Ardrey Kell Spring Scrimmage

The Appalachian State football team took its talents to south Charlotte on sunsplashed Saturday afternoon at Ardrey Kell High School. It was the first such event for football using this as a way to market the program off the mountain in the backyard of its most populous alumni base within the state. Although tailgating was permitted for the event, consumption of adult beverages was not permitted and made for a somewhat late arriving crowd. Anyone who knows anything about a football practice, knows that arriving when the event starts is not that exciting. The first half hour was used for warmups, drills and stretching. Actual eleven on eleven drills began right around 2:30 pm.

What we saw was plenty of the pistol formation, using the tight end or H-back in the backfield along with a running back. The same base formation and play, with several options was used for the majority of the scrimmage. It was pretty obvious that the players were being force-fed the concept of the offense. There was plenty of zone blocking. That concept still remains a very effective way to run the football and a major part of what Appalachian does. The tight end or H-back, which we will refer to as the “trigger” was used just like any other back in the backfield. The offense remains one based on reading the defense. The triggger either picked up a blitzer, helped the line, or read the defense and went out for a short pass, by reading the coverage.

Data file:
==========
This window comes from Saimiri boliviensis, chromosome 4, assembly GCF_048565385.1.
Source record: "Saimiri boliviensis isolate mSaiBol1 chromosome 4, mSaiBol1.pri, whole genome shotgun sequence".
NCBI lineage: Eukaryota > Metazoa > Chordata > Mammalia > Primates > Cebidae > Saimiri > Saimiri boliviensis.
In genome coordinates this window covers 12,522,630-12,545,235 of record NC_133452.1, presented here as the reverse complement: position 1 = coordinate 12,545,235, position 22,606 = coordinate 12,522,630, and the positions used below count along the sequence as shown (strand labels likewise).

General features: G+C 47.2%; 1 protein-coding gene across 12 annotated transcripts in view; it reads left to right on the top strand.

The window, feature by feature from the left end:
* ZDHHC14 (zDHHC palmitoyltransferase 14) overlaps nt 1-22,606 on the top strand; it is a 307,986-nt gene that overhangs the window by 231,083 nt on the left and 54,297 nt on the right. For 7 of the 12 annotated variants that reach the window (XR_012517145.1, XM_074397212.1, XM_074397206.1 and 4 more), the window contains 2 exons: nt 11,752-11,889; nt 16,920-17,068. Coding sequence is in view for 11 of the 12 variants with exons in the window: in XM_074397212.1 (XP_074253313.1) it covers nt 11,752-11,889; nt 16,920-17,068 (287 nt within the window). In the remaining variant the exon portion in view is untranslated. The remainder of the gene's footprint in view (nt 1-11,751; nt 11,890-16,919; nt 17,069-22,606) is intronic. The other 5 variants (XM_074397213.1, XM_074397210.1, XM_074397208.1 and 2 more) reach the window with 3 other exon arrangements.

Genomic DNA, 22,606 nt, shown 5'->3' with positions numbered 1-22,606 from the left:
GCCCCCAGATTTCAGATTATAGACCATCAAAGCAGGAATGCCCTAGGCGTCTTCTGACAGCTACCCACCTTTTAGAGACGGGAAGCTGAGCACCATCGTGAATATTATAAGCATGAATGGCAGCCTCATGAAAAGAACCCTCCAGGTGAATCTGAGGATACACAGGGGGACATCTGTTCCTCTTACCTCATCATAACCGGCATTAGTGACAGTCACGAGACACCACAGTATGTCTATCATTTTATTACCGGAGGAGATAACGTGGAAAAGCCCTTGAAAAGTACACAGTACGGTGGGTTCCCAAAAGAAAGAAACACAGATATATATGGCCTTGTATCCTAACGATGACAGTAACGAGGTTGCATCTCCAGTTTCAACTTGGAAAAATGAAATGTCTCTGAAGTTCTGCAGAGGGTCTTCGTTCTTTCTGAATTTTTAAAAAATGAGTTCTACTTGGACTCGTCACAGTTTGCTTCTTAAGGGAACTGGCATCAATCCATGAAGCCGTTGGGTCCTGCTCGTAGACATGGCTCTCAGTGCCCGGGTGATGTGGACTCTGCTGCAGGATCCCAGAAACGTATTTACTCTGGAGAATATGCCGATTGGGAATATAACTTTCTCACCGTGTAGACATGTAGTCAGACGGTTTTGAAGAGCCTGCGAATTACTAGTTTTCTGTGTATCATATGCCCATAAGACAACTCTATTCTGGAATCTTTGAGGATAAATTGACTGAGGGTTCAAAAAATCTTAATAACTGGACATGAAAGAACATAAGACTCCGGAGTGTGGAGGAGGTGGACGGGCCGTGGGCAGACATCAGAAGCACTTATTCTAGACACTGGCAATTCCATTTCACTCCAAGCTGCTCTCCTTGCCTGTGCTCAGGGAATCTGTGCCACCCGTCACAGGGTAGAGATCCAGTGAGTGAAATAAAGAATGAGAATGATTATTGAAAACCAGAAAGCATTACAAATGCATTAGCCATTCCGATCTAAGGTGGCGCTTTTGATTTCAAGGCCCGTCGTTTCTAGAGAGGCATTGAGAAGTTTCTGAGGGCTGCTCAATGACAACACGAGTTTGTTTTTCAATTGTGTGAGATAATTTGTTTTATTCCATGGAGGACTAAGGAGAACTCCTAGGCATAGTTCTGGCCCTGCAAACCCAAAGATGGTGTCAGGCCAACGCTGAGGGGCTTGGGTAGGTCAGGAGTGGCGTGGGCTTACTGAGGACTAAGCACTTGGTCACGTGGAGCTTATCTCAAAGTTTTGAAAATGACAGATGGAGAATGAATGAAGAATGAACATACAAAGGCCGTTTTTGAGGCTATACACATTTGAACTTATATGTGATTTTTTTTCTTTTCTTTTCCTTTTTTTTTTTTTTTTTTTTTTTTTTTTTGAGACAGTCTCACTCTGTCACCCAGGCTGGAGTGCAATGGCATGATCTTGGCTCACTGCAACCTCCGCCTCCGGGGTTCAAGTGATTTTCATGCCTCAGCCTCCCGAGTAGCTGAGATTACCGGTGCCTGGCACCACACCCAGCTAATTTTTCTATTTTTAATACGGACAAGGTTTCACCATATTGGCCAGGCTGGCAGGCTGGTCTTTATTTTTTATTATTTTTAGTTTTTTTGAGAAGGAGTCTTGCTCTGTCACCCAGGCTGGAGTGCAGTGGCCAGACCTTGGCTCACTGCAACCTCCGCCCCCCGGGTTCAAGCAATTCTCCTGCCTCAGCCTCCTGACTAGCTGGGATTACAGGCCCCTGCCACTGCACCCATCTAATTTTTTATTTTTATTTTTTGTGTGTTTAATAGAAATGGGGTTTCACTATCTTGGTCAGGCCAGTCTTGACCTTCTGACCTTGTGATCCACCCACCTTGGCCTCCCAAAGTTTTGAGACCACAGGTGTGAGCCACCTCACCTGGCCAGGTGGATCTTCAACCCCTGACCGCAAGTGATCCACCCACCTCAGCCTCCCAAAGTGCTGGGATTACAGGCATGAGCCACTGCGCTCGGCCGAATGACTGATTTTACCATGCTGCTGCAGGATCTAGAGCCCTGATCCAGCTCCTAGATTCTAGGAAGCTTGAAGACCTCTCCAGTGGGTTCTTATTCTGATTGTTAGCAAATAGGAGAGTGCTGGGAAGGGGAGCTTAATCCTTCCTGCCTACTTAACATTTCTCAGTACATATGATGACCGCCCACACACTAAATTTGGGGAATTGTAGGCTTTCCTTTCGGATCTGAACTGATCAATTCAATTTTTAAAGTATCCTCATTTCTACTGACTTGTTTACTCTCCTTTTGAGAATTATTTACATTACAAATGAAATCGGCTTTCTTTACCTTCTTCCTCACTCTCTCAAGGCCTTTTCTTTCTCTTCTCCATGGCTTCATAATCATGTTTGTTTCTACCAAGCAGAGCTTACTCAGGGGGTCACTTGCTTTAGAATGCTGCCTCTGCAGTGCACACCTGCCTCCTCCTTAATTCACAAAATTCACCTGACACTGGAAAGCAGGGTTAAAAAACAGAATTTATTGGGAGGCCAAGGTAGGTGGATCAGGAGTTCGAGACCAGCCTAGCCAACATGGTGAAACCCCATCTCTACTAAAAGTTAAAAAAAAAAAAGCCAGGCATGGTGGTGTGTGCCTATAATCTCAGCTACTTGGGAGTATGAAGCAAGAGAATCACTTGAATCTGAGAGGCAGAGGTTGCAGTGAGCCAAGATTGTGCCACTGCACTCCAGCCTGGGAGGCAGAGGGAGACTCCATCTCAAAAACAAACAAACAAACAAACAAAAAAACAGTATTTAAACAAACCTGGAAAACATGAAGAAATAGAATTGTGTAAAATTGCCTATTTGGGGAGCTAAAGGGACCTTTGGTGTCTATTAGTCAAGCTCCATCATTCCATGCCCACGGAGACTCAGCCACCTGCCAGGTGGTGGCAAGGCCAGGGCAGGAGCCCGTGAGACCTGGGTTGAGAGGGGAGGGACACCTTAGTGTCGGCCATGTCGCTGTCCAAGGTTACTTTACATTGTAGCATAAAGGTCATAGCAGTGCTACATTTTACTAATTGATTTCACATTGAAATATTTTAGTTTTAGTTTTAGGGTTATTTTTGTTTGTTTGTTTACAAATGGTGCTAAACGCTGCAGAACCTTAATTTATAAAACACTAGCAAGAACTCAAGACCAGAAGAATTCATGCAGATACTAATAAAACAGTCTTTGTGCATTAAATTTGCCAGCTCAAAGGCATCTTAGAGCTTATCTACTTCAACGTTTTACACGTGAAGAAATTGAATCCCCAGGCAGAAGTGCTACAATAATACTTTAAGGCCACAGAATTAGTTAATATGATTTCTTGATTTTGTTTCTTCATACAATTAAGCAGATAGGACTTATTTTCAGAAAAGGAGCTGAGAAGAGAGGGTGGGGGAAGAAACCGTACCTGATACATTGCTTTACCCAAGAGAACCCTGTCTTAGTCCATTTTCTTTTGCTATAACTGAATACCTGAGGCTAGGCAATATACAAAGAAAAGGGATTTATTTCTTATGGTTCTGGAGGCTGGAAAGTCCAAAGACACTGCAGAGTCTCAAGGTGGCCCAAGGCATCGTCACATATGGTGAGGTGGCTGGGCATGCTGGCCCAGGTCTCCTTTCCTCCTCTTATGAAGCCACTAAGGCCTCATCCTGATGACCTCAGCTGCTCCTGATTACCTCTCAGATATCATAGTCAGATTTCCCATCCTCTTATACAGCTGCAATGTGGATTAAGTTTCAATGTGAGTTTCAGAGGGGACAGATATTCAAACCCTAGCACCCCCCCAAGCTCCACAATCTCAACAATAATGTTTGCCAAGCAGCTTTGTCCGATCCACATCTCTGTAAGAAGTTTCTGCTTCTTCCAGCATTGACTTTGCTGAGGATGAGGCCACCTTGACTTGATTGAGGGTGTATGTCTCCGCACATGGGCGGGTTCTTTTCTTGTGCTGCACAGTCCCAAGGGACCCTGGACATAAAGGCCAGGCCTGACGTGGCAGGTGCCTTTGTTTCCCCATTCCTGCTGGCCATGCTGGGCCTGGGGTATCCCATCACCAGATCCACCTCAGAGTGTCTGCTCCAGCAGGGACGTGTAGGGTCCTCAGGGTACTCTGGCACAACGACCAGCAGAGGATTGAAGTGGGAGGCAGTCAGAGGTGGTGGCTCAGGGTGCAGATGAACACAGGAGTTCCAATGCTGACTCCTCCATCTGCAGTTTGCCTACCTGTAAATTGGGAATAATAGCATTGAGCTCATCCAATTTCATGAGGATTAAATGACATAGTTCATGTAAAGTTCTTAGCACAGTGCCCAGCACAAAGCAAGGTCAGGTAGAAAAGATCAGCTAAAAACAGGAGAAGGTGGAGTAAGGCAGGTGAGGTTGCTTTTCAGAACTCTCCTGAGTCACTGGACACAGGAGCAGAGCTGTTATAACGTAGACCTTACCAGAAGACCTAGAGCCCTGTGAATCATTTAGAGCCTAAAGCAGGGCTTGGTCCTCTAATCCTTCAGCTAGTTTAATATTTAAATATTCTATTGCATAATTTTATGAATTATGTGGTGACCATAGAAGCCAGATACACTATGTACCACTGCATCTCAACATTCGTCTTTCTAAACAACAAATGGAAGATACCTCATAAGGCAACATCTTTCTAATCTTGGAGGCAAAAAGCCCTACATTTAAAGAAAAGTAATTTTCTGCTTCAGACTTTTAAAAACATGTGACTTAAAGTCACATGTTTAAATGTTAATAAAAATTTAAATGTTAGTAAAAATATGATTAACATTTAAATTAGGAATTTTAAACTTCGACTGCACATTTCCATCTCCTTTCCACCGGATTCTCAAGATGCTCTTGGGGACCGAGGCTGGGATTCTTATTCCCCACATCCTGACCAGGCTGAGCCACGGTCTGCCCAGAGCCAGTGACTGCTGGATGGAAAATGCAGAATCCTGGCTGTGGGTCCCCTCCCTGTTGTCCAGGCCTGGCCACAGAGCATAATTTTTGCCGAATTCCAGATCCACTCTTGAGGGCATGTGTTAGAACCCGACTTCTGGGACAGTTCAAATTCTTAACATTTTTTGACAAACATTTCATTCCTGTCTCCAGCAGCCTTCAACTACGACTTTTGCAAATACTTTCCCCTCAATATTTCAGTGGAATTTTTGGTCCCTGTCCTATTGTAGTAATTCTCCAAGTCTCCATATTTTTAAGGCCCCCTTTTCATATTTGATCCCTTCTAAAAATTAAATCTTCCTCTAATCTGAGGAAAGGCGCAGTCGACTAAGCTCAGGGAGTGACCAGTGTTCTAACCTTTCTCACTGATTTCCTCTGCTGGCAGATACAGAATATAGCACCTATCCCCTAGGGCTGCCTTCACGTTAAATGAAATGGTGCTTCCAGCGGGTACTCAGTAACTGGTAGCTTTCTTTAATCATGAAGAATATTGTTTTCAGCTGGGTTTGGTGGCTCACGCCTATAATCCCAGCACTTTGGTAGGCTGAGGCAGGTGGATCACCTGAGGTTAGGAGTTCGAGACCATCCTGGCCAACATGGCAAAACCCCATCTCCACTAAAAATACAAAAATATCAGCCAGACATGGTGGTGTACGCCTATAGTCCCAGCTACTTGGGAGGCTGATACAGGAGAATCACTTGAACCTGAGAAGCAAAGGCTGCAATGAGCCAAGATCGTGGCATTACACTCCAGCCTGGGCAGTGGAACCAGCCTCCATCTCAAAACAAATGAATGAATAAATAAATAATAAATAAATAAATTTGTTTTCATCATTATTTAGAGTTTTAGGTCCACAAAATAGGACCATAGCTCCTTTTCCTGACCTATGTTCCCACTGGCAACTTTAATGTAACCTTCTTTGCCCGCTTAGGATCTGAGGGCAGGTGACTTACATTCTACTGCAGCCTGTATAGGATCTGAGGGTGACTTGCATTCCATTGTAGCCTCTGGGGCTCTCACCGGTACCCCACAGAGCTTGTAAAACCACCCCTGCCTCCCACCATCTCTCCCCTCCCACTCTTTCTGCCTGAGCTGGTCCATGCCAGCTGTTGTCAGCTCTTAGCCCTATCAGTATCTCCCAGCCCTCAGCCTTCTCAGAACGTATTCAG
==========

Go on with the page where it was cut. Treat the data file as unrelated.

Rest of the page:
Another base play used was almost like a quarterback sweep option, where the option was a nearly lateral pass to a running back or wide receiver to the sideline if a running lane did not exist for the sweep. This was a play that was fairly successful for the offense. When the quarterback runs down the line, it brings all the attention on him running, and sucks in the safety or outside linebacker to middle of the field. When that closed up, a quick sidearm pass to a receiver made it very difficult for the defense to recover. The play puts the defensive back on an island, where he is forced to make a one-on-one tackle in open space to keep the offense behind the chains. Defensive backs make fewer tackles than any other defender on the field, which gives all the advantage to the offense. Just like how quick ball movement creates open shots in basketball, quick ball movement creates open running lanes in football.

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